Originally Posted by kingCA
From what we know in coco we are taught to not use flush with straight water due to cation exchange. How does this apply when adding additives such as compost teas, molasses, kelp etc?
If I add a compost tea, this only consists or RO, molasses, and compost. In theory wouldn't this throw the cation exchange?
What if I'd like to add water with only something like molasses or kelp added as many do?
We could mix with nute solution, but in the case of compost tea this would negate the the freshly brewed bennies.
That's not how coco works..you're always feeding (multiple times per day for established plants) at an average or slightly lower EC (adjusting for feeds per day plus environmental factors such as VPD and available light).
Even when flushing you still buffer RO water...preferably with carbonate and not nitrates..and you never flush without nutrients except for the last couple days..but you should've been lowering ppms appropriately the last weeks to the point where a 'flush' isn't needed. All your doing is killing the plant off, plain and simple..see in soil the plant self regulates..it knows its produced flowers and is about to die so it stops feeding..but with inorganic salts that are water soluble..they are instantly chelated and absorbed whether the plant wanted it or not..so you as the grower have to mimic the plants natural biological activity..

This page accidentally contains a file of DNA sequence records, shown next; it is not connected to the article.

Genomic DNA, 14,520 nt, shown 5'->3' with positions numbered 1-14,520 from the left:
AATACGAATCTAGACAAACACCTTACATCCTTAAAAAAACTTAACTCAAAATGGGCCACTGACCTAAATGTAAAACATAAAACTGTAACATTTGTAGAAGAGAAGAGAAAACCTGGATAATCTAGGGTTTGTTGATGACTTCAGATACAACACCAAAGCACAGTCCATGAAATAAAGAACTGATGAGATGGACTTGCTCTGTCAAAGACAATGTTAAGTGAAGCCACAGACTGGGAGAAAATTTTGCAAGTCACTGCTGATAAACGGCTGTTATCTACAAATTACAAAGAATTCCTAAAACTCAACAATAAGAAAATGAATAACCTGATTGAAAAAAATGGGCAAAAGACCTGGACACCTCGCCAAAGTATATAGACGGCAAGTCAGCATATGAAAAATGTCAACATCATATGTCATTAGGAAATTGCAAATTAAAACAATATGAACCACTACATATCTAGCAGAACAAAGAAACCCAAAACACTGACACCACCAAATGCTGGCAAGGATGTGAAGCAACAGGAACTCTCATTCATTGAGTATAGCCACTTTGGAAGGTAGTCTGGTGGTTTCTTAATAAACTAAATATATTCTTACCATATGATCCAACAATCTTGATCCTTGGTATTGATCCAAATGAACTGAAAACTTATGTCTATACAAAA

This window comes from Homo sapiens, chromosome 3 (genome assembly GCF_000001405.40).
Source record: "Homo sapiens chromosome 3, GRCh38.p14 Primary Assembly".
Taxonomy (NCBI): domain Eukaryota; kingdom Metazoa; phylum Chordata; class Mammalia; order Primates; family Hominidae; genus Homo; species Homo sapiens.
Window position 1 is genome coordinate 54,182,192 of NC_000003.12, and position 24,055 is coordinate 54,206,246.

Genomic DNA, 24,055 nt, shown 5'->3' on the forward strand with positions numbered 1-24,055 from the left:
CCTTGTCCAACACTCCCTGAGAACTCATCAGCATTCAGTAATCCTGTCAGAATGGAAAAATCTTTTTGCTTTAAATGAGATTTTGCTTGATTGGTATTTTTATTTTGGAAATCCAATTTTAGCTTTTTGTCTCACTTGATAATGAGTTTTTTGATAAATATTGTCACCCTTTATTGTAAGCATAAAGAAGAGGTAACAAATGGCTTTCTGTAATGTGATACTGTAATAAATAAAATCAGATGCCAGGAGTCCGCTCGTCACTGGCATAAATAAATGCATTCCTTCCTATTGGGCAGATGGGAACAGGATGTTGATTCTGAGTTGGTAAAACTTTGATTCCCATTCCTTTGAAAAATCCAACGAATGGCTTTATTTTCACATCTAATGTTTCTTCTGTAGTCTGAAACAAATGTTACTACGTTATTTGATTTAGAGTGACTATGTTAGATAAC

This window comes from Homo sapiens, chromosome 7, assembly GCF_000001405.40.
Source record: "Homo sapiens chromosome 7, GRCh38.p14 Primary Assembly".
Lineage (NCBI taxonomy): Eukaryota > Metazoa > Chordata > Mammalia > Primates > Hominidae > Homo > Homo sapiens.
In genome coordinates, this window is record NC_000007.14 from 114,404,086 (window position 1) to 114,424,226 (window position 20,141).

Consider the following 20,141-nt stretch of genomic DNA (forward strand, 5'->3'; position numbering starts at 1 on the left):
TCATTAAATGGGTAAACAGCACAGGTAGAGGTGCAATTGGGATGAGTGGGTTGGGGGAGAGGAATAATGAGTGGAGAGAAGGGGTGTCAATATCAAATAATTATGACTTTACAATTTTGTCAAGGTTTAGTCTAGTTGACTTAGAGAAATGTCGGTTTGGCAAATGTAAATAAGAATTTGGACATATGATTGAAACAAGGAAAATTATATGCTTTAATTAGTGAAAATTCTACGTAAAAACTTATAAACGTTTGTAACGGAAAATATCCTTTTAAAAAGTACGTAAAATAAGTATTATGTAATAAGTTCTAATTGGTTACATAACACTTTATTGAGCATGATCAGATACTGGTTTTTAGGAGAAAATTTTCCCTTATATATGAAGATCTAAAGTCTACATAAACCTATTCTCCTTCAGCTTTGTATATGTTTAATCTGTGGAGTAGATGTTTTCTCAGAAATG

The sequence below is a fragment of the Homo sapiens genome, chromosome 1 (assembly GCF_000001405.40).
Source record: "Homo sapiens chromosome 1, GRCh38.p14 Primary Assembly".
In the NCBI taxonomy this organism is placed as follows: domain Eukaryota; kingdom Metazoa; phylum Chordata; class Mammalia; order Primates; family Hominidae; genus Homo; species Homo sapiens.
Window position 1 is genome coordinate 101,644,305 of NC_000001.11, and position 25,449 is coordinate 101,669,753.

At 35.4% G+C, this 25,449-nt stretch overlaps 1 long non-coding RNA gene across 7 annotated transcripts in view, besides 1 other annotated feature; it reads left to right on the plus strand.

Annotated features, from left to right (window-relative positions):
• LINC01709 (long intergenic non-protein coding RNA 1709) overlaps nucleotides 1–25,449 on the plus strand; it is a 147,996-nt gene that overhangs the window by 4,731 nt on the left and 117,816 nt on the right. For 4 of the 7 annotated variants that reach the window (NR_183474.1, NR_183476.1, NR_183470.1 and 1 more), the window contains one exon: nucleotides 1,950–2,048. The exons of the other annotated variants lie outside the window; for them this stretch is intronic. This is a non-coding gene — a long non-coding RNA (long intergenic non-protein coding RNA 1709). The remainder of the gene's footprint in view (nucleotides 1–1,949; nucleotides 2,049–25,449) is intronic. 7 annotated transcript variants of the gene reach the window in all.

Gonna use this post as opportunity to rant..lol...YOU DO NOT NEED MICROBIAL ACTIVITY WHEN USING INORGANIC, CHELATED SALTS. THATS THE WHOLE FUCKING POINT. Elements are made available through chelation..and in our case of inorganic salts they are forms such as EDTA, etc..in SOIL microbes perform the chelation through enzymatic activity (which is produced as a biproduct of their metabolism, hence the use of molasses and likewise as a form of carbohydrates). You are receiving absolutely zero benefit in your attempts to blur the lines between soil and soilless growing..pick one or the other..